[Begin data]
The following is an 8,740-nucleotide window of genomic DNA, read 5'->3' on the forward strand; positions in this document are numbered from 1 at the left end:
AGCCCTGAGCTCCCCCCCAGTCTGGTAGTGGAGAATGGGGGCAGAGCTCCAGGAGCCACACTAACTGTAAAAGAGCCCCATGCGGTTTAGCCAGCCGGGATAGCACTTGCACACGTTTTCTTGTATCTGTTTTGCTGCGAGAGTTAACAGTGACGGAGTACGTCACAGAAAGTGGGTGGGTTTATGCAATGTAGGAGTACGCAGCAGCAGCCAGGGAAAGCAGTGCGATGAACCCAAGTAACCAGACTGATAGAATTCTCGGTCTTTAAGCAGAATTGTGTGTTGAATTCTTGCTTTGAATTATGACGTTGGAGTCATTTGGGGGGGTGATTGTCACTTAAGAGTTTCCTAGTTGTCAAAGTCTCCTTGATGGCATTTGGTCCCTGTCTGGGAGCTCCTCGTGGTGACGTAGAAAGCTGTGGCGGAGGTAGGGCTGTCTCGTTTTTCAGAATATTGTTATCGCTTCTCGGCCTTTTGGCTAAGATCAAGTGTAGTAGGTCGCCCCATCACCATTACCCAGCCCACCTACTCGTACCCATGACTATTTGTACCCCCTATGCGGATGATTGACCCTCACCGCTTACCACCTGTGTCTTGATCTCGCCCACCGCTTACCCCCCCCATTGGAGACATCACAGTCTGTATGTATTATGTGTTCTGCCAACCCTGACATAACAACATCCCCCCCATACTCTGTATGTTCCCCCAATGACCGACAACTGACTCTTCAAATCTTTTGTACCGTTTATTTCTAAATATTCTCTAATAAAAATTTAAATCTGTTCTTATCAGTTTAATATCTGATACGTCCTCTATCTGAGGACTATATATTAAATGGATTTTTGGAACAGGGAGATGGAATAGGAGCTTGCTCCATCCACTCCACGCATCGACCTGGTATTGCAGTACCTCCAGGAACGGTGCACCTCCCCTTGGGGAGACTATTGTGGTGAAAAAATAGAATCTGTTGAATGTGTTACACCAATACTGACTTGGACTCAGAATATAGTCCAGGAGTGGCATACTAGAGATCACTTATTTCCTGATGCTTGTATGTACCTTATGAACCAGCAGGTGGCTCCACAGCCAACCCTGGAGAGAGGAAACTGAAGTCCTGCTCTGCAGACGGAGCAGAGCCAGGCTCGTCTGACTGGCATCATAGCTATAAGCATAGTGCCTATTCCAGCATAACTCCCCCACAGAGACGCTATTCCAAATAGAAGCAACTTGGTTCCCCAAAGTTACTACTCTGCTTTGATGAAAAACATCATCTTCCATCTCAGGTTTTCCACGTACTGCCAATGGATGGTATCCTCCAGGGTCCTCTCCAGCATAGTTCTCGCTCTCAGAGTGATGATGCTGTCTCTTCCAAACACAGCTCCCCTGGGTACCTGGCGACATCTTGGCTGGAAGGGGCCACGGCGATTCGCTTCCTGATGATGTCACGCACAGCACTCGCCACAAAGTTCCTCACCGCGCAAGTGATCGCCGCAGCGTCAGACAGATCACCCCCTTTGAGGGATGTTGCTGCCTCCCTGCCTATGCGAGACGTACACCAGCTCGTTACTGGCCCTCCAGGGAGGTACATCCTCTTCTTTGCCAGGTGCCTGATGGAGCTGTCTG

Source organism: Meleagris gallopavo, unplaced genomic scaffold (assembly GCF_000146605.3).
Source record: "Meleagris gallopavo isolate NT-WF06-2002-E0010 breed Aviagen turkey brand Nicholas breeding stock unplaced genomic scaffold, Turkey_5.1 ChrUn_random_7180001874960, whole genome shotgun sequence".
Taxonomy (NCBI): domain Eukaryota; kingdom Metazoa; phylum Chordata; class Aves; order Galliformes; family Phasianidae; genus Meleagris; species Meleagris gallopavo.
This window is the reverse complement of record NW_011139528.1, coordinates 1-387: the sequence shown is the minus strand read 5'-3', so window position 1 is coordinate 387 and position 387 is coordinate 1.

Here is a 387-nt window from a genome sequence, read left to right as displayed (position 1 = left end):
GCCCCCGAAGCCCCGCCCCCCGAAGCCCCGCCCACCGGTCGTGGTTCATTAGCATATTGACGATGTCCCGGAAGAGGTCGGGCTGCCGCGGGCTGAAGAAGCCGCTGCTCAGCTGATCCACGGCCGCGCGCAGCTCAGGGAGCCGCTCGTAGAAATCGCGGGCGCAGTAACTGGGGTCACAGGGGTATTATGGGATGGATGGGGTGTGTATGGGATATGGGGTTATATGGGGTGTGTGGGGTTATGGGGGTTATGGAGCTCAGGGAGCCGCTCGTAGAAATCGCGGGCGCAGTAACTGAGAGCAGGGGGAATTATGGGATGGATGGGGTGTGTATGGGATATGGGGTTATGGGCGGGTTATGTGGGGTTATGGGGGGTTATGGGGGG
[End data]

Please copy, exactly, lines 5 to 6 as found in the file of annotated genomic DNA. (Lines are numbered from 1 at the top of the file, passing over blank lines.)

Taxonomy (NCBI): domain Eukaryota; kingdom Metazoa; phylum Chordata; class Aves; order Galliformes; family Phasianidae; genus Meleagris; species Meleagris gallopavo.
This window is the reverse complement of record NW_011139528.1, coordinates 1-387: the sequence shown is the minus strand read 5'-3', so window position 1 is coordinate 387 and position 387 is coordinate 1.